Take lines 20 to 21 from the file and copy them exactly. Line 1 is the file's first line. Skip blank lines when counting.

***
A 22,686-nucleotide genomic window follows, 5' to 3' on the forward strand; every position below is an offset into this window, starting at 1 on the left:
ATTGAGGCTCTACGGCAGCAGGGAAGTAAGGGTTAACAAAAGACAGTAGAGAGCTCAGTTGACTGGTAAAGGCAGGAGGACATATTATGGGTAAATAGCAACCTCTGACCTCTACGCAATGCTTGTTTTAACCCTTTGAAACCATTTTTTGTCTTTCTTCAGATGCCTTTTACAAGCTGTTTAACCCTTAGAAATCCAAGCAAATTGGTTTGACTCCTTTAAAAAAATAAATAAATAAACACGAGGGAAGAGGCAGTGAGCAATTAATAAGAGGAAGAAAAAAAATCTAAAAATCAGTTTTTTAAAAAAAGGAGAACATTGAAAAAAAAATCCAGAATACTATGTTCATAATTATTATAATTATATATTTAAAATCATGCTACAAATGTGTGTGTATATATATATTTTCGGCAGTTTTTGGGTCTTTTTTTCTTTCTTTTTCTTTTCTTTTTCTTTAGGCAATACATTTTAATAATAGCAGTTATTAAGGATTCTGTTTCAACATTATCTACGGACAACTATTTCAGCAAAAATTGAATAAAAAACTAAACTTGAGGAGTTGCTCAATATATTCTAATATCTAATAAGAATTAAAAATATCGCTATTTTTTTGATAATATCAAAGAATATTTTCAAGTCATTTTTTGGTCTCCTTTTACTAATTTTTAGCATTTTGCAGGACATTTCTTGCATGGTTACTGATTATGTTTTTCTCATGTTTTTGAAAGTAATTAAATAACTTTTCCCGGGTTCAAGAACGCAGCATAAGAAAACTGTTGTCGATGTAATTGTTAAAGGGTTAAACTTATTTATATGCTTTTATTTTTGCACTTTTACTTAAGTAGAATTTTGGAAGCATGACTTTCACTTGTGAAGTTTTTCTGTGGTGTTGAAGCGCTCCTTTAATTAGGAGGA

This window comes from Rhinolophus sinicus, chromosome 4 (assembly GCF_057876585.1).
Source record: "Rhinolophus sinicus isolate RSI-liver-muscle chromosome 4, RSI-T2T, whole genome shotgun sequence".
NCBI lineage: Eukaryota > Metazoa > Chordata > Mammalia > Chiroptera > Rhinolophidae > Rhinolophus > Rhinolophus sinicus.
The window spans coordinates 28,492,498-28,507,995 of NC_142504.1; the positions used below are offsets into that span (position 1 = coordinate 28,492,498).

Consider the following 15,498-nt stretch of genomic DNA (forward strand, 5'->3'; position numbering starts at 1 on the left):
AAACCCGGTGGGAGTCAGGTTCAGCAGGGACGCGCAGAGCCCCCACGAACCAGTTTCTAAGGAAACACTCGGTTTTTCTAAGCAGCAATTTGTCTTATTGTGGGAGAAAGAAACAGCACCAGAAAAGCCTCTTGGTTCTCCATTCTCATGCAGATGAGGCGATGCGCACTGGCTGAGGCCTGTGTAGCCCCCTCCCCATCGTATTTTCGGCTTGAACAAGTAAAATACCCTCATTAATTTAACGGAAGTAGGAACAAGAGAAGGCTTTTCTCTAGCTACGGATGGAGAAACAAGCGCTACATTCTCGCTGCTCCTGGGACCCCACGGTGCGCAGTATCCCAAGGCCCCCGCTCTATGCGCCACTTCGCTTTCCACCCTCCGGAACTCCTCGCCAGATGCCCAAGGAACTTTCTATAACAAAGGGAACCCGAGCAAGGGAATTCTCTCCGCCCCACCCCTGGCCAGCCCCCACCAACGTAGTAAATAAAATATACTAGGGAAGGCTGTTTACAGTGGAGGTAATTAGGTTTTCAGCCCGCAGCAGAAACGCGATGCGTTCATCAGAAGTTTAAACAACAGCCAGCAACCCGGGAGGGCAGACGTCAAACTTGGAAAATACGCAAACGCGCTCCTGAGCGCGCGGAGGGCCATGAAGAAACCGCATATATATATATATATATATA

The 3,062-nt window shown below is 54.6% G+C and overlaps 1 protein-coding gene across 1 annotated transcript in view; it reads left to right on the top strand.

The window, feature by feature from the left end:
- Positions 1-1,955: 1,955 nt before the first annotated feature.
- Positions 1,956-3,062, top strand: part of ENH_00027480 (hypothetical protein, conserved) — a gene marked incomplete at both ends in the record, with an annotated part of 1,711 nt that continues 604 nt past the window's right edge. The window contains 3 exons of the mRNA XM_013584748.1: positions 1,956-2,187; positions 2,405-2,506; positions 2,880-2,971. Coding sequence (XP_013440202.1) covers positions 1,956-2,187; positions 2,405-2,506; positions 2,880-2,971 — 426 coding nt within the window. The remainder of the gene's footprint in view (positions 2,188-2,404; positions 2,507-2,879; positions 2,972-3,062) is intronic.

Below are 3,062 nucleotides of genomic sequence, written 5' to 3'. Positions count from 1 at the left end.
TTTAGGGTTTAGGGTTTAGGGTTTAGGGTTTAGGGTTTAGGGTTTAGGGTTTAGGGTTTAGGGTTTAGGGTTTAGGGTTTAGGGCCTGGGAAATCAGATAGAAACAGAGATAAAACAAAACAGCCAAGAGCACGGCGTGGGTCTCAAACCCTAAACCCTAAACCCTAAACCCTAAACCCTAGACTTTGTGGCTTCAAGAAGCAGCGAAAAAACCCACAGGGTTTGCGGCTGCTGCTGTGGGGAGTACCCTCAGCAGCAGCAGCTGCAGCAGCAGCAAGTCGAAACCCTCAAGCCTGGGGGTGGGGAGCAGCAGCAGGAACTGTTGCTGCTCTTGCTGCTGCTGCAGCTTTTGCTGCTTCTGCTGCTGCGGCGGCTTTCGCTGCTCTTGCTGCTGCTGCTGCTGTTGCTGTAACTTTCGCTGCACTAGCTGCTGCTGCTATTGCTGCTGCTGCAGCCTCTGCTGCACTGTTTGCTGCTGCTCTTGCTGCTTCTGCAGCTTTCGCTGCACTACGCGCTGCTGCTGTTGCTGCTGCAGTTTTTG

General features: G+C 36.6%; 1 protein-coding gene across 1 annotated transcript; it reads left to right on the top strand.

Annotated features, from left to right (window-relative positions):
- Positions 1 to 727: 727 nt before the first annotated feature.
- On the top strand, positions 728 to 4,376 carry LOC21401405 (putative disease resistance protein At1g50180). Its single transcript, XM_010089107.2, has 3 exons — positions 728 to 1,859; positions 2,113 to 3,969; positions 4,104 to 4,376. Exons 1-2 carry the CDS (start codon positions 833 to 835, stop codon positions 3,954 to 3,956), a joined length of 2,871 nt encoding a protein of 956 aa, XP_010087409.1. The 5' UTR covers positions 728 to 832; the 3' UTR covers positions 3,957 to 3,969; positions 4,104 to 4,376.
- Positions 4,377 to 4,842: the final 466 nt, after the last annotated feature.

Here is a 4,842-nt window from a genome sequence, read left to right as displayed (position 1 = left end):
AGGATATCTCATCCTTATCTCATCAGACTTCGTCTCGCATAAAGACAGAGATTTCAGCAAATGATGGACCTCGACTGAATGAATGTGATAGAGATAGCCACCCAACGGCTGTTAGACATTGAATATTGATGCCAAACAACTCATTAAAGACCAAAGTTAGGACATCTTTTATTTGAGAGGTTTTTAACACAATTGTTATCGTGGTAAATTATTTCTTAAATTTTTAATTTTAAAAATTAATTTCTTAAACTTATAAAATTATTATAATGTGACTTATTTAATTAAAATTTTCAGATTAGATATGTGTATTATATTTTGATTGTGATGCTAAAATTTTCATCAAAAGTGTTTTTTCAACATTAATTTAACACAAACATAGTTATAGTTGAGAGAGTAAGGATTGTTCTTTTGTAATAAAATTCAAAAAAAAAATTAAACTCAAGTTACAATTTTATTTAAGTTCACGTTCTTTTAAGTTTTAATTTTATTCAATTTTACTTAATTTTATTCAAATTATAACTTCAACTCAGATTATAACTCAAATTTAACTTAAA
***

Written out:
Here is a 4,842-nt window from a genome sequence, read left to right as displayed (position 1 = left end):
AGGATATCTCATCCTTATCTCATCAGACTTCGTCTCGCATAAAGACAGAGATTTCAGCAAATGATGGACCTCGACTGAATGAATGTGATAGAGATAGCCACCCAACGGCTGTTAGACATTGAATATTGATGCCAAACAACTCATTAAAGACCAAAGTTAGGACATCTTTTATTTGAGAGGTTTTTAACACAATTGTTATCGTGGTAAATTATTTCTTAAATTTTTAATTTTAAAAATTAATTTCTTAAACTTATAAAATTATTATAATGTGACTTATTTAATTAAAATTTTCAGATTAGATATGTGTATTATATTTTGATTGTGATGCTAAAATTTTCATCAAAAGTGTTTTTTCAACATTAATTTAACACAAACATAGTTATAGTTGAGAGAGTAAGGATTGTTCTTTTGTAATAAAATTCAAAAAAAAAATTAAACTCAAGTTACAATTTTATTTAAGTTCACGTTCTTTTAAGTTTTAATTTTATTCAATTTTACTTAATTTTATTCAAATTATAACTTCAACTCAGATTATAACTCAAATTTAACTTAAA